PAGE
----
Richard G. Anderson, CEO of Anderson & Catania Surety Services LLC, discusses the delicate balance between tax obligation and financial retention strategies as it relates to a contractor’s bonding capacity and the role of the surety in finding that balance.
Which year-end tax deferral strategies are commonly used by construction companies?
Year-end tax deferral strategies can vary by the type of contractor. Consider the timing of equipment purchases. Road and equipment-heavy contractors are more sensitive to depreciation factors in a given year than, let’s say, a general contractor. Tax benefits can be substantial.
Let’s look at two scenarios:
Scenario #1 – Timing of construction contracts. A contractor may not want to totally close out a contract within a fiscal period in order to defer profit recognition. This can result in an overbilling on the balance sheet that will soon become recognized profit in the succeeding fiscal period.
Scenario #2 – Timing of revenue. A contractor may pay all their payables and not yet deposit receivable checks until after the fiscal year-end.
How is a deferred tax liability analyzed by the bonding company underwriters?
Most bond companies will try to ask the question of the timing of deferred tax liability in order to give a realistic evaluation of how much may be currently due and how much is really long-term. There are bond companies that take a conservative approach and will tend to treat most of the deferred taxes as a current liability.
How do you work with contractors to help frame how much net profit should be retained in a fiscal year to ensure that a contractor can access the desired level of bonding program capacity?
Make no mistake about it, a bond company will want to see the maximum amount of profit stay in the company and have the tax decisions be along those lines. There is always a decision scale between maximum retention of profit and the extreme of tax planning. The CPA is paid to minimize tax liability however, this cannot be at the extreme to sacrifice financial support for surety bond credit. Every year the contractor must make those decisions to balance both tax burden and financial retention strategies to support their company’s financial goals and growth.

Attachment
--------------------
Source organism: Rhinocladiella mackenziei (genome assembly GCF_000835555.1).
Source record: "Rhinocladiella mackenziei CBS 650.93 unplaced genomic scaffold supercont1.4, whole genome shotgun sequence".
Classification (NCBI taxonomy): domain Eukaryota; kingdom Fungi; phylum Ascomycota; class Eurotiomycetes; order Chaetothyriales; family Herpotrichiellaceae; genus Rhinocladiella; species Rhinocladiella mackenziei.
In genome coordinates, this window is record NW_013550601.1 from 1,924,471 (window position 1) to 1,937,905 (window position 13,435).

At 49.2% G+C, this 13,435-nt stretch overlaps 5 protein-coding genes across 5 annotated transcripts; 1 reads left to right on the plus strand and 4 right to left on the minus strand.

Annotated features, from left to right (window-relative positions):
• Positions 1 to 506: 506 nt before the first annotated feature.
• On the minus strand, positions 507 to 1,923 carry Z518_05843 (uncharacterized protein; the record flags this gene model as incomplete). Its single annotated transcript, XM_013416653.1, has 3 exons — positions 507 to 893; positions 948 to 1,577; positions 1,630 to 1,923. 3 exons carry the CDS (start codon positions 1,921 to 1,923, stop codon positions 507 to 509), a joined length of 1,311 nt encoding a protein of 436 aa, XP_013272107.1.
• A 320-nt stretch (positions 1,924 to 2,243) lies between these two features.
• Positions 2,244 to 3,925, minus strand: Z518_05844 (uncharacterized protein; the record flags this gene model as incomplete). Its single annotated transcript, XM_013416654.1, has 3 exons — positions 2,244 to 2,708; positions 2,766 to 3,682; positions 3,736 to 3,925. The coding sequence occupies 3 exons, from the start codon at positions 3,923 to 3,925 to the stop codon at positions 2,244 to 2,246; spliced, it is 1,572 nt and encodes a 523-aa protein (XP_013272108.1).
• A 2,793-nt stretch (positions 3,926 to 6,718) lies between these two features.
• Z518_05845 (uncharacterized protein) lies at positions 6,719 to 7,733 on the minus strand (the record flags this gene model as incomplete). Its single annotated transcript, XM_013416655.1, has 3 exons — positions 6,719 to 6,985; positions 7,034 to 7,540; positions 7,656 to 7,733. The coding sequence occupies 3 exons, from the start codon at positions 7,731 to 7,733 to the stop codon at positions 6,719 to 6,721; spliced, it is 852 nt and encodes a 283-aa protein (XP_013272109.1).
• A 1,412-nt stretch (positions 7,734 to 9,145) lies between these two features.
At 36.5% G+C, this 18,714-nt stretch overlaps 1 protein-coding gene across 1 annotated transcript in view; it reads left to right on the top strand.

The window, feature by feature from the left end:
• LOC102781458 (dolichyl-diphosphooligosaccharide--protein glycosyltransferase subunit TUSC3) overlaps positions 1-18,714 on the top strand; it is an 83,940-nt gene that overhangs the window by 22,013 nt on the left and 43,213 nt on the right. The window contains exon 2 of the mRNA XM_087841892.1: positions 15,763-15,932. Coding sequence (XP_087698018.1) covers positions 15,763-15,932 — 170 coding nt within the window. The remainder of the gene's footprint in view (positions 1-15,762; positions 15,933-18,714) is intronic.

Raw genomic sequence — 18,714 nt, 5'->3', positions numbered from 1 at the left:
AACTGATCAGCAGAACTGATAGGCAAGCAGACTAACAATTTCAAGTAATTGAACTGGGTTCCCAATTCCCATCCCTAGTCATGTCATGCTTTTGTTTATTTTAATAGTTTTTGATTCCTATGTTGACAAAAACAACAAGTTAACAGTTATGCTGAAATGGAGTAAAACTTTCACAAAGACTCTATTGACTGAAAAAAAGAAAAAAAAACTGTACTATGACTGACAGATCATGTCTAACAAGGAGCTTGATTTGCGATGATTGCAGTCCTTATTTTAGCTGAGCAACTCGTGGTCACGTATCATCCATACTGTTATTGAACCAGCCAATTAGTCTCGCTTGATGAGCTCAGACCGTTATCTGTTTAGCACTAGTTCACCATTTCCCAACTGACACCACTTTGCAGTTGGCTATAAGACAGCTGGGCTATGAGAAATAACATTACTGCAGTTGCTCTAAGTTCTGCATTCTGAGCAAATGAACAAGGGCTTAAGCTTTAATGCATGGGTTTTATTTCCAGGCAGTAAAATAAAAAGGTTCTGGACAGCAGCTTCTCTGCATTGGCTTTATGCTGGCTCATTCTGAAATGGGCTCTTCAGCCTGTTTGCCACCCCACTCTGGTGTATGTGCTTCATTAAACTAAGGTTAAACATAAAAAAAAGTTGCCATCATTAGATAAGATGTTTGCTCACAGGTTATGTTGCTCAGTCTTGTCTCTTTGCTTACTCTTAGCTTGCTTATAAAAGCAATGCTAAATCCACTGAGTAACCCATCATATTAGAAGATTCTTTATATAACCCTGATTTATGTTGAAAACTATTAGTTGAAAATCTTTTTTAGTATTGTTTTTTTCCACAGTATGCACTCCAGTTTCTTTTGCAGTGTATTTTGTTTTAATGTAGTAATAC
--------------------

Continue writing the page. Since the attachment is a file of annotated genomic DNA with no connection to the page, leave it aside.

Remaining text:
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Every year, a contractor is faced with the decision-making about their taxes. Ironically with the advice of the CPA. The CPA is engaged typically to help with their financial planning, financial structure, formatting. However, very important of course, is their tax planning. Ironically, when the bond company’s involved, the bond company’s interest is usually at the opposite end of the spectrum in that the bond company wants to see the contactor maximize their retained earnings, maximize profit in the corporation.
Every single year, there has to be some balance as to the ultimate decision making by the contractor in that, does the contractor want to support the present bond program, does the contractor want to grow.
Certainly, if that contractor has the desire to grow, the bond company is going to want to see the investment of retained earnings. It’s incredibly important for the contractor to engage their accounting firm to help them with their tax planning at the fiscal year-end. And in the decision-making, it is helpful, from a bond company standpoint, that those decisions will help support the surety bond program that is desired. Again, individually the contractor has to make those decisions and use the information in front of them, from the accountant, in order to make those informed business decisions.